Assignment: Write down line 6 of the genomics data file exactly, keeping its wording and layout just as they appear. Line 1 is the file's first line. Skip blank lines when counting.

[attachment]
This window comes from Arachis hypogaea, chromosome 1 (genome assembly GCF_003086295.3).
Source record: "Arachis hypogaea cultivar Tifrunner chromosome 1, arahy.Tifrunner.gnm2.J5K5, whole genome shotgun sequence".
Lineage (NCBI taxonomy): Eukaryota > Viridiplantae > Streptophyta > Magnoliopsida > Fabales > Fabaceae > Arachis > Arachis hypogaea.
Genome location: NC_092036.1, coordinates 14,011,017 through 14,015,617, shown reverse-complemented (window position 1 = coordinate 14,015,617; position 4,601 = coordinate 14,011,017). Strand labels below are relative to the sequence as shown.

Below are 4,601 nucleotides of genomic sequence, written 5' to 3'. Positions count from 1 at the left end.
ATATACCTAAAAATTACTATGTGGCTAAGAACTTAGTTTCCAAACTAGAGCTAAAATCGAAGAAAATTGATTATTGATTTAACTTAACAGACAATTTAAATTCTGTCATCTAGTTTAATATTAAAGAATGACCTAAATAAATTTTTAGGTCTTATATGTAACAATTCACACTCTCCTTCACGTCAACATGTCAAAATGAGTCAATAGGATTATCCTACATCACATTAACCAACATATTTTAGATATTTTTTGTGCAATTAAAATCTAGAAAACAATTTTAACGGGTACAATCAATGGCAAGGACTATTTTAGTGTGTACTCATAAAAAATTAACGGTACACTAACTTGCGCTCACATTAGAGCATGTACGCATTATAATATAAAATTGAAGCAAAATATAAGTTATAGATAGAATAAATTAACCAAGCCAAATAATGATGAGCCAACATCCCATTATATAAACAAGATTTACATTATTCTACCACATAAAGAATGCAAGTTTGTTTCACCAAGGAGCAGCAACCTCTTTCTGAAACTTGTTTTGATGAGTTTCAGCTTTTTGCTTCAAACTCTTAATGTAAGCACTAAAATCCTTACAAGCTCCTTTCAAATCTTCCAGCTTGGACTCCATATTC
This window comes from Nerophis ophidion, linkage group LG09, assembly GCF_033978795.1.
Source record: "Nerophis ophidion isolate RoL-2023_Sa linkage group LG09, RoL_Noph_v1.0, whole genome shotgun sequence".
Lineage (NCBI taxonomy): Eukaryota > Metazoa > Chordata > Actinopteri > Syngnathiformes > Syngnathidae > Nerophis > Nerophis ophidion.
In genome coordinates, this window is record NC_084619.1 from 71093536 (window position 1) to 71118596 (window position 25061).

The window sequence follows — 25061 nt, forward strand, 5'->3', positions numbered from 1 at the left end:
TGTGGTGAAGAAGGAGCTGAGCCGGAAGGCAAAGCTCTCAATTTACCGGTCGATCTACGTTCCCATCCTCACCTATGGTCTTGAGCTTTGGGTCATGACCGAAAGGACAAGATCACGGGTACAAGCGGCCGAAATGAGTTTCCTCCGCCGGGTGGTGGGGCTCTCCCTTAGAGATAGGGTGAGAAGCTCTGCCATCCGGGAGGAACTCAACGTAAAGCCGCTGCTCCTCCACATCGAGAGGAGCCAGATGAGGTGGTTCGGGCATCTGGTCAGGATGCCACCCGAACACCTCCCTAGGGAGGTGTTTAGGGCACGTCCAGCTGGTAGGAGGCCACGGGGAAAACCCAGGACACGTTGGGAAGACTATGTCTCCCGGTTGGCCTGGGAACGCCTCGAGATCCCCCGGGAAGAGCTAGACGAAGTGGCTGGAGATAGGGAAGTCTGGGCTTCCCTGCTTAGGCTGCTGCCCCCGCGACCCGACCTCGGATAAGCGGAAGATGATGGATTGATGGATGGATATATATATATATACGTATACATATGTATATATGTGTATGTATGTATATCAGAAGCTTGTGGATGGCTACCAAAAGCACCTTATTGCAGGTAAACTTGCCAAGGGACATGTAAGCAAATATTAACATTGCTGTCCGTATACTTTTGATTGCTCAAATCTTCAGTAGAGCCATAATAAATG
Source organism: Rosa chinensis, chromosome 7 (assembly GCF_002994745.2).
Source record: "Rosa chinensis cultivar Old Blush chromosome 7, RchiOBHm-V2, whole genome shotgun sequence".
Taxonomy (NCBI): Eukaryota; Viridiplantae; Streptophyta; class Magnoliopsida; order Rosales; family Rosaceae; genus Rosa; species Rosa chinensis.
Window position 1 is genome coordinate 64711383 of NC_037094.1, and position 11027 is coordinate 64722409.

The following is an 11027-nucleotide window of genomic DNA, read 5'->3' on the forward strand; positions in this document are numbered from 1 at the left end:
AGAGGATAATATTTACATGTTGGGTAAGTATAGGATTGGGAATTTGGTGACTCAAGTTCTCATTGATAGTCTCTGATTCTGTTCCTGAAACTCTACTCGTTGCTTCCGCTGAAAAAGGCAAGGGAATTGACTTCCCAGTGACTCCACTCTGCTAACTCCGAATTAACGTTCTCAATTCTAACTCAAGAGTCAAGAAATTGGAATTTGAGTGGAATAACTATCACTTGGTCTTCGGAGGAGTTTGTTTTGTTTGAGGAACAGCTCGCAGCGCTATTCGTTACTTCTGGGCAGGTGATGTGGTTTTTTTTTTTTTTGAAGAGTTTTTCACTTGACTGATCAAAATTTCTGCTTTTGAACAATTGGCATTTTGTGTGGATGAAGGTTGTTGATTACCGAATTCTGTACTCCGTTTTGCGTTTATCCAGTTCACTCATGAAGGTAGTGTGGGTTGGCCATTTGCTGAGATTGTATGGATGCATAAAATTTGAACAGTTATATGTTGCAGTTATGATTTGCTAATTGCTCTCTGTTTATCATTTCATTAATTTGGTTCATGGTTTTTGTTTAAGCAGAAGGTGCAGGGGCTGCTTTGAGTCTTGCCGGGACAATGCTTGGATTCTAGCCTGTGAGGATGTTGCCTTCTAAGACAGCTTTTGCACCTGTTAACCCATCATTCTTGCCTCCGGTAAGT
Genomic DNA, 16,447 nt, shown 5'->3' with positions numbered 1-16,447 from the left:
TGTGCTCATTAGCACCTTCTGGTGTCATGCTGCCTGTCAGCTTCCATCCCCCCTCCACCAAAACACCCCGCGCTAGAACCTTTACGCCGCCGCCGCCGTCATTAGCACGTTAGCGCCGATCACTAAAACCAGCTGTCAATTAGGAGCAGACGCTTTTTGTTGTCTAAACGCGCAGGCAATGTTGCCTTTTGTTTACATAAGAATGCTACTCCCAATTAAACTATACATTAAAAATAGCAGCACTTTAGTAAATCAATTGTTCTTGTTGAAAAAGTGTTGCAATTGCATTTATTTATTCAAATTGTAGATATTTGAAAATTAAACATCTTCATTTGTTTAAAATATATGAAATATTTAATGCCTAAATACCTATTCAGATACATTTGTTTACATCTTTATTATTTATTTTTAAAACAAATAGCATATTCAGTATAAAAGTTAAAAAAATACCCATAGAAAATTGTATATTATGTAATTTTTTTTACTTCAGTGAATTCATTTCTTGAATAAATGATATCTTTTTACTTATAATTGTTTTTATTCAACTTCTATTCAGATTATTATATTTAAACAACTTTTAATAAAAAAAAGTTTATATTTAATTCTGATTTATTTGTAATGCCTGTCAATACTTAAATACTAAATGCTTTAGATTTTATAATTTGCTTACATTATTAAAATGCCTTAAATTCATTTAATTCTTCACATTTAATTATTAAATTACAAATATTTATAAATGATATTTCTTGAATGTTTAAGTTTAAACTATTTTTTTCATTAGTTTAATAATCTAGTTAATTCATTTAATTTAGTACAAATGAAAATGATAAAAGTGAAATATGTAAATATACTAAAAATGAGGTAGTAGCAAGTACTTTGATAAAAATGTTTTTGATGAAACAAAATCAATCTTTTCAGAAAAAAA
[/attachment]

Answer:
ATATACCTAAAAATTACTATGTGGCTAAGAACTTAGTTTCCAAACTAGAGCTAAAATCGAAGAAAATTGATTATTGATTTAACTTAACAGACAATTTAAATTCTGTCATCTAGTTTAATATTAAAGAATGACCTAAATAAATTTTTAGGTCTTATATGTAACAATTCACACTCTCCTTCACGTCAACATGTCAAAATGAGTCAATAGGATTATCCTACATCACATTAACCAACATATTTTAGATATTTTTTGTGCAATTAAAATCTAGAAAACAATTTTAACGGGTACAATCAATGGCAAGGACTATTTTAGTGTGTACTCATAAAAAATTAACGGTACACTAACTTGCGCTCACATTAGAGCATGTACGCATTATAATATAAAATTGAAGCAAAATATAAGTTATAGATAGAATAAATTAACCAAGCCAAATAATGATGAGCCAACATCCCATTATATAAACAAGATTTACATTATTCTACCACATAAAGAATGCAAGTTTGTTTCACCAAGGAGCAGCAACCTCTTTCTGAAACTTGTTTTGATGAGTTTCAGCTTTTTGCTTCAAACTCTTAATGTAAGCACTAAAATCCTTACAAGCTCCTTTCAAATCTTCCAGCTTGGACTCCATATTC